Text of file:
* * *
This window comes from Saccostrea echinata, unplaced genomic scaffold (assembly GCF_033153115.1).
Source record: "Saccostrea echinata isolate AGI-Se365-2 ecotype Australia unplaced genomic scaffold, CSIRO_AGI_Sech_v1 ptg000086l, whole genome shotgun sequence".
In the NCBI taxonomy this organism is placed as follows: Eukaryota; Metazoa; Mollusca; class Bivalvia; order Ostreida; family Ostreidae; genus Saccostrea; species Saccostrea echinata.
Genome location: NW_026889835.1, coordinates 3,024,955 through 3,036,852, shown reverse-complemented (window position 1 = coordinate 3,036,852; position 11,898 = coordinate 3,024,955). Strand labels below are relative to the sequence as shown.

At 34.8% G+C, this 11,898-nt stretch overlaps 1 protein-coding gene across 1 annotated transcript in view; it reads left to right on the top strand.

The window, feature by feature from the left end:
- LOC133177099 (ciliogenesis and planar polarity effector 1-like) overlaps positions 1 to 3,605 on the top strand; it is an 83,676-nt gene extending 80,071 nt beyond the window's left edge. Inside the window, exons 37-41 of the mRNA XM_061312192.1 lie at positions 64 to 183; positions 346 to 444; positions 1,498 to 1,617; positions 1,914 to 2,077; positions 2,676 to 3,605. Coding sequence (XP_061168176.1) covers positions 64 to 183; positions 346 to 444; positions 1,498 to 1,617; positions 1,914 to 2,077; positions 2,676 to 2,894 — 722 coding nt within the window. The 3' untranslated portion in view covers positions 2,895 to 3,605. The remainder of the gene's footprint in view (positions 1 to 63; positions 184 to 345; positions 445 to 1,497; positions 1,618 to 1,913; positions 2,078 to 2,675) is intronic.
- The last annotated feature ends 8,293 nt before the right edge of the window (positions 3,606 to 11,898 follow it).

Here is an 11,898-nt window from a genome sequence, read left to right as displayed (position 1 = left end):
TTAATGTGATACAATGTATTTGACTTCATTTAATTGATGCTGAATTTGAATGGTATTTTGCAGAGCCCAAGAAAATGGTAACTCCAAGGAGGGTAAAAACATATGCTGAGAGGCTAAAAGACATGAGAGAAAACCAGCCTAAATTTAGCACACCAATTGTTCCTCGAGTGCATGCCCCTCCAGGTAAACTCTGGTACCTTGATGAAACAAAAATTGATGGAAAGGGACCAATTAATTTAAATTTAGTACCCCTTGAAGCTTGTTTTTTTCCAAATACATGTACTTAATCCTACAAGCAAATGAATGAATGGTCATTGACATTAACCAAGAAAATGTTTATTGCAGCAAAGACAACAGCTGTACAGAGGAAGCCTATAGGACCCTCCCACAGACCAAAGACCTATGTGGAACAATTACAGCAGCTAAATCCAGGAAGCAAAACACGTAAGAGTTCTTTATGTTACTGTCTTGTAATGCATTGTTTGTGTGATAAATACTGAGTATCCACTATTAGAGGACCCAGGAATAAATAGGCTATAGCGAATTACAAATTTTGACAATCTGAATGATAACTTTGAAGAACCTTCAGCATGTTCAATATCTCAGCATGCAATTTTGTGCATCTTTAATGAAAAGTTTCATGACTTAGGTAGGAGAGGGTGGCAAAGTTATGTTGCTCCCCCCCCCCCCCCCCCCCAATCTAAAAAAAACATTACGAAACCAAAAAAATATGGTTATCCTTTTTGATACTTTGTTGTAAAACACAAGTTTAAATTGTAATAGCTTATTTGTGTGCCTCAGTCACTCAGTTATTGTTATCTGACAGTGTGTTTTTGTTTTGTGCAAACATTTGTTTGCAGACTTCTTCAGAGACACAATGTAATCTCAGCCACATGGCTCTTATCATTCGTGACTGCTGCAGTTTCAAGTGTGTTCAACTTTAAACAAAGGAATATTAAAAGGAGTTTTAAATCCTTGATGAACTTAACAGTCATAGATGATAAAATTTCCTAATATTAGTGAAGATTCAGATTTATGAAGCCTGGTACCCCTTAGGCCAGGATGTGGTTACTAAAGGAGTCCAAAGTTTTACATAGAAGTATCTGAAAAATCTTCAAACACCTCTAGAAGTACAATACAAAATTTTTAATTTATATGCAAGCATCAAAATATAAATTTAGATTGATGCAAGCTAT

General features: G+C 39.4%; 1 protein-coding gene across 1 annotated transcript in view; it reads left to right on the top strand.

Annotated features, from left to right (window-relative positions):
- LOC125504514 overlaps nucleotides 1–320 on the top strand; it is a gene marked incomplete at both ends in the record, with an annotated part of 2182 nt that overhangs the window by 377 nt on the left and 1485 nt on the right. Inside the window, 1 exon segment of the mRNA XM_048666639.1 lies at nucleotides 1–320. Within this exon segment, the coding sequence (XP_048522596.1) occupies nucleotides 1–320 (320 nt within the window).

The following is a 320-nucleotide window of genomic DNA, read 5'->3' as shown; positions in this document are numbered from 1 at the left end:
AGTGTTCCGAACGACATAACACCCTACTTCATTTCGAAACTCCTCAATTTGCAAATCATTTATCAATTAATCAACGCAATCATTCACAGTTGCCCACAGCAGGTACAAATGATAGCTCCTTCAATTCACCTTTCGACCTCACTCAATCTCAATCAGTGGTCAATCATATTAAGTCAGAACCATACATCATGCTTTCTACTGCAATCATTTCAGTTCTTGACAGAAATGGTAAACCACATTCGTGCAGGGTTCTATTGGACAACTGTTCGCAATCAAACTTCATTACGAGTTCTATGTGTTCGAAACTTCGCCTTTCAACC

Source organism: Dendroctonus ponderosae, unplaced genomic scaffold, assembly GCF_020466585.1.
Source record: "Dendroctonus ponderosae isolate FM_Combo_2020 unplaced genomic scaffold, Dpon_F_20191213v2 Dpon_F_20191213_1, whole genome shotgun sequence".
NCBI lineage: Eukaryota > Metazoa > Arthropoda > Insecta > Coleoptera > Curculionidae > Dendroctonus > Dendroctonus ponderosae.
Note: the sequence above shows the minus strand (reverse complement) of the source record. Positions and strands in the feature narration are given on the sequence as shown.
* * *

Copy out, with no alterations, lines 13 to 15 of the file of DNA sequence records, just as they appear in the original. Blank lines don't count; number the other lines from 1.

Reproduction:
- LOC125504514 overlaps nucleotides 1–320 on the top strand; it is a gene marked incomplete at both ends in the record, with an annotated part of 2182 nt that overhangs the window by 377 nt on the left and 1485 nt on the right. Inside the window, 1 exon segment of the mRNA XM_048666639.1 lies at nucleotides 1–320. Within this exon segment, the coding sequence (XP_048522596.1) occupies nucleotides 1–320 (320 nt within the window).

The following is a 320-nucleotide window of genomic DNA, read 5'->3' as shown; positions in this document are numbered from 1 at the left end:
AGTGTTCCGAACGACATAACACCCTACTTCATTTCGAAACTCCTCAATTTGCAAATCATTTATCAATTAATCAACGCAATCATTCACAGTTGCCCACAGCAGGTACAAATGATAGCTCCTTCAATTCACCTTTCGACCTCACTCAATCTCAATCAGTGGTCAATCATATTAAGTCAGAACCATACATCATGCTTTCTACTGCAATCATTTCAGTTCTTGACAGAAATGGTAAACCACATTCGTGCAGGGTTCTATTGGACAACTGTTCGCAATCAAACTTCATTACGAGTTCTATGTGTTCGAAACTTCGCCTTTCAACC